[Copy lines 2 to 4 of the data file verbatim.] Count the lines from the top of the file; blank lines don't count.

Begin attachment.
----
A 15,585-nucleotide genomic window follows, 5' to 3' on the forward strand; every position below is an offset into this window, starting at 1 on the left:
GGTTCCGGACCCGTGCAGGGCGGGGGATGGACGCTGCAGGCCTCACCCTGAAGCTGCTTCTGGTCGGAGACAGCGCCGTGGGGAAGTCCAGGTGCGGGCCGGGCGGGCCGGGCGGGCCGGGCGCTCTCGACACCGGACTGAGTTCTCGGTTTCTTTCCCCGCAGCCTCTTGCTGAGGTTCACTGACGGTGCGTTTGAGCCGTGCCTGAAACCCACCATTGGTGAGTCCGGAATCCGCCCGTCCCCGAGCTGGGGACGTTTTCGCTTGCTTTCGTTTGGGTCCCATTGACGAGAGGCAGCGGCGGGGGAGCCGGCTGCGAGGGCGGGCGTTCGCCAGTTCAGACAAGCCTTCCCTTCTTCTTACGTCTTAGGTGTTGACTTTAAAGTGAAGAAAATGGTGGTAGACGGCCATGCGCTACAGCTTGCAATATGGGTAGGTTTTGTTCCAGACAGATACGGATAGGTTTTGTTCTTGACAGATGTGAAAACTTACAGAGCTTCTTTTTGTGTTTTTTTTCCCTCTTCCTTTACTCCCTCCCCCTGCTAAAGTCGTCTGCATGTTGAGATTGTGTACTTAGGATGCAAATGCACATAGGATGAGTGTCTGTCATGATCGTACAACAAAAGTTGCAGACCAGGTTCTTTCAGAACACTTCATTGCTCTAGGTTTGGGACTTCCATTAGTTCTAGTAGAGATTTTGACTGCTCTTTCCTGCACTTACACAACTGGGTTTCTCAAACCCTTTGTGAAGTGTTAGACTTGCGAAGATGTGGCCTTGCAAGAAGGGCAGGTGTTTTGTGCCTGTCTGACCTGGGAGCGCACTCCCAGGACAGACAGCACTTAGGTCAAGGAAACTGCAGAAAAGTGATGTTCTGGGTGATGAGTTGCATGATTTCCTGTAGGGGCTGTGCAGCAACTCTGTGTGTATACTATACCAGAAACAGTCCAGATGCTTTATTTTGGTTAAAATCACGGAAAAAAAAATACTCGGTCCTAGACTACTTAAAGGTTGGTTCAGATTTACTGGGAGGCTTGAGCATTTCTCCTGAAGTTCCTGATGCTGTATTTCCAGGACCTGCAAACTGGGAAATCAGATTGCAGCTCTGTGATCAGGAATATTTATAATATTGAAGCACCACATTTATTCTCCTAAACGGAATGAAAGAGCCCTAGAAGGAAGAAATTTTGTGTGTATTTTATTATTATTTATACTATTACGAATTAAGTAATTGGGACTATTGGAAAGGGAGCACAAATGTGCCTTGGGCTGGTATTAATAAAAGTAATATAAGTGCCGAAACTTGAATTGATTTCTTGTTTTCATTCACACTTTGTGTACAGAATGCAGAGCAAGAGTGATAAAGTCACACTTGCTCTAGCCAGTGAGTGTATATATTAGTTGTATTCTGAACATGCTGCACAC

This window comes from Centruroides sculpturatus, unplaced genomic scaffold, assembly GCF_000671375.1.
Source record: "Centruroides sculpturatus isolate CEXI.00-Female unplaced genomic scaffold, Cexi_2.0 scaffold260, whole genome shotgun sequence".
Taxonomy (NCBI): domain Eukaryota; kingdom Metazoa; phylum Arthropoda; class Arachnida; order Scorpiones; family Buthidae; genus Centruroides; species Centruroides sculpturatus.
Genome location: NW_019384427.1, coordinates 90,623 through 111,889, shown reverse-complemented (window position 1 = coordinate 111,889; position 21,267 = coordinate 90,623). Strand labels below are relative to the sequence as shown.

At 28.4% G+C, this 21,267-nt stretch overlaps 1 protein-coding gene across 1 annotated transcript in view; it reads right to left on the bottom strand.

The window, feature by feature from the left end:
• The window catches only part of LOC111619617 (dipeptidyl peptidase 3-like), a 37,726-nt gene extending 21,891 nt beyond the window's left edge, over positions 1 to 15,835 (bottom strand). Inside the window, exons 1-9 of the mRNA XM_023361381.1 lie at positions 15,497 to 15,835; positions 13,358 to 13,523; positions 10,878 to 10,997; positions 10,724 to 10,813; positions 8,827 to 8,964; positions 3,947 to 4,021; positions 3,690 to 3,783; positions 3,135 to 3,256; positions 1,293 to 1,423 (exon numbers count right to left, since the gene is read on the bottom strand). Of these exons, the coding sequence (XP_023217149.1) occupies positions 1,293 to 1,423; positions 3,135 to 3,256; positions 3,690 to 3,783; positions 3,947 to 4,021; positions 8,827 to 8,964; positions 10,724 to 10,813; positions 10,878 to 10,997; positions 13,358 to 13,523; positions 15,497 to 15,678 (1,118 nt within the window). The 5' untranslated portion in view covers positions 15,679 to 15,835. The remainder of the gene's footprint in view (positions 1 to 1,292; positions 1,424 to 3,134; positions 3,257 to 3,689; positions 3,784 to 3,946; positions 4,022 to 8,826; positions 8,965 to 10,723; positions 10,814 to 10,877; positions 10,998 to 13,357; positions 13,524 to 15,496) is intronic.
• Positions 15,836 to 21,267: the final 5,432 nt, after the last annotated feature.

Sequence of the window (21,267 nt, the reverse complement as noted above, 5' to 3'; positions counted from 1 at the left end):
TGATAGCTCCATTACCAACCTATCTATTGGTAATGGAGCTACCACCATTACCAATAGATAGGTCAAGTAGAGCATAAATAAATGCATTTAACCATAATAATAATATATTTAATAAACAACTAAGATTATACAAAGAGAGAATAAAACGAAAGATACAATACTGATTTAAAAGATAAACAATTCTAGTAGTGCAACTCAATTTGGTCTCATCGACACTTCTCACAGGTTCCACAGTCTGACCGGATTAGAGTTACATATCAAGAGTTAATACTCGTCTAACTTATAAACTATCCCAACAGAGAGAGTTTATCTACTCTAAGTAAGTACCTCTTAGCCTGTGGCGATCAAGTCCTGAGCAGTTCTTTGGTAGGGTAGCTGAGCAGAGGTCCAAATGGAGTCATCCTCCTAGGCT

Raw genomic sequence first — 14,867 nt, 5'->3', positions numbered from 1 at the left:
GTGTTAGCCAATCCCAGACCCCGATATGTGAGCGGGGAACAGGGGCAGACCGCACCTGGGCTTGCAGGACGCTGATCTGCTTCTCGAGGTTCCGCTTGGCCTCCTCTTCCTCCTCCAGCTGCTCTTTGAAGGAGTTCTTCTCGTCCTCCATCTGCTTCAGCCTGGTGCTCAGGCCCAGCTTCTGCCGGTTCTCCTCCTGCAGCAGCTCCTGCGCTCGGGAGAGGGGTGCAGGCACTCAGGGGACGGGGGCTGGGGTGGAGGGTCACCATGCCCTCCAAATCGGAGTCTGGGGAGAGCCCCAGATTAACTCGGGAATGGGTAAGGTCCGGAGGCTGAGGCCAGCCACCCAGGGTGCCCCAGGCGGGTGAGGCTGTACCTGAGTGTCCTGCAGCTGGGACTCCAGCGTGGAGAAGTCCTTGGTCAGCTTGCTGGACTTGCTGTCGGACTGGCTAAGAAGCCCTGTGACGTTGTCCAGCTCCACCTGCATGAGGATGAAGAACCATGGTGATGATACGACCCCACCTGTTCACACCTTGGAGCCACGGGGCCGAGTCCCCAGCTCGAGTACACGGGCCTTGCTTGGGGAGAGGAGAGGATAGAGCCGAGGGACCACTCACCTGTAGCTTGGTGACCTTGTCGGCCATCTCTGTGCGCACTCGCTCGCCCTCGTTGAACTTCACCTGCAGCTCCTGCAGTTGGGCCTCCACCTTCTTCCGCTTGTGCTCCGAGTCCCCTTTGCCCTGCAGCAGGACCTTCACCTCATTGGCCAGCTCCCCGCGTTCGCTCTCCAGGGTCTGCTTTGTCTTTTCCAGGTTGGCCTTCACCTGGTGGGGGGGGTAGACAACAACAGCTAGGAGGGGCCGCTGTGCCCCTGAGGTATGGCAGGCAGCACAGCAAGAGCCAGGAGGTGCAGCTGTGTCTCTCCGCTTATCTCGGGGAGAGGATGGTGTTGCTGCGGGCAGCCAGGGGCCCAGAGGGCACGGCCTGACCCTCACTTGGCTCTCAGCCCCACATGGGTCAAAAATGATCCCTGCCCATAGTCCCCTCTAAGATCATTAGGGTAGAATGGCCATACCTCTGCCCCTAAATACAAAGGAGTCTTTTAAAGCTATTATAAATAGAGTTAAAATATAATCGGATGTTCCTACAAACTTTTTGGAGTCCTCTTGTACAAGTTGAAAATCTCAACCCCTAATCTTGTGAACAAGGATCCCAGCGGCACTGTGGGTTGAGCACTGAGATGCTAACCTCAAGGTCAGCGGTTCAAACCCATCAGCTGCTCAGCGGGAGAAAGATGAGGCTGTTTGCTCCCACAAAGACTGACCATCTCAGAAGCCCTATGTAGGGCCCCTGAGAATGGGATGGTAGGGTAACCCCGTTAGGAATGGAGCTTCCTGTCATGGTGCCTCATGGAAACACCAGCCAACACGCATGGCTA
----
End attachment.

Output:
GGTTCCGGACCCGTGCAGGGCGGGGGATGGACGCTGCAGGCCTCACCCTGAAGCTGCTTCTGGTCGGAGACAGCGCCGTGGGGAAGTCCAGGTGCGGGCCGGGCGGGCCGGGCGGGCCGGGCGCTCTCGACACCGGACTGAGTTCTCGGTTTCTTTCCCCGCAGCCTCTTGCTGAGGTTCACTGACGGTGCGTTTGAGCCGTGCCTGAAACCCACCATTGGTGAGTCCGGAATCCGCCCGTCCCCGAGCTGGGGACGTTTTCGCTTGCTTTCGTTTGGGTCCCATTGACGAGAGGCAGCGGCGGGGGAGCCGGCTGCGAGGGCGGGCGTTCGCCAGTTCAGACAAGCCTTCCCTTCTTCTTACGTCTTAGGTGTTGACTTTAAAGTGAAGAAAATGGTGGTAGACGGCCATGCGCTACAGCTTGCAATATGGGTAGGTTTTGTTCCAGACAGATACGGATAGGTTTTGTTCTTGACAGATGTGAAAACTTACAGAGCTTCTTTTTGTGTTTTTTTTCCCTCTTCCTTTACTCCCTCCCCCTGCTAAAGTCGTCTGCATGTTGAGATTGTGTACTTAGGATGCAAATGCACATAGGATGAGTGTCTGTCATGATCGTACAACAAAAGTTGCAGACCAGGTTCTTTCAGAACACTTCATTGCTCTAGGTTTGGGACTTCCATTAGTTCTAGTAGAGATTTTGACTGCTCTTTCCTGCACTTACACAACTGGGTTTCTCAAACCCTTTGTGAAGTGTTAGACTTGCGAAGATGTGGCCTTGCAAGAAGGGCAGGTGTTTTGTGCCTGTCTGACCTGGGAGCGCACTCCCAGGACAGACAGCACTTAGGTCAAGGAAACTGCAGAAAAGTGATGTTCTGGGTGATGAGTTGCATGATTTCCTGTAGGGGCTGTGCAGCAACTCTGTGTGTATACTATACCAGAAACAGTCCAGATGCTTTATTTTGGTTAAAATCACGGAAAAAAAAATACTCGGTCCTAGACTACTTAAAGGTTGGTTCAGATTTACTGGGAGGCTTGAGCATTTCTCCTGAAGTTCCTGATGCTGTATTTCCAGGACCTGCAAACTGGGAAATCAGATTGCAGCTCTGTGATCAGGAATATTTATAATATTGAAGCACCACATTTATTCTCCTAAACGGAATGAAAGAGCCCTAGAAGGAAGAAATTTTGTGTGTATTTTATTATTATTTATACTATTACGAATTAAGTAATTGGGACTATTGGAAAGGGAGCACAAATGTGCCTTGGGCTGGTATTAATAAAAGTAATATAAGTGCCGAAACTTGAATTGATTTCTTGTTTTCATTCACACTTTGTGTACAGAATGCAGAGCAAGAGTGATAAAGTCACACTTGCTCTAGCCAGTGAGTGTATATATTAGTTGTATTCTGAACATGCTGCACAC

This window comes from Centruroides sculpturatus, unplaced genomic scaffold, assembly GCF_000671375.1.
Source record: "Centruroides sculpturatus isolate CEXI.00-Female unplaced genomic scaffold, Cexi_2.0 scaffold260, whole genome shotgun sequence".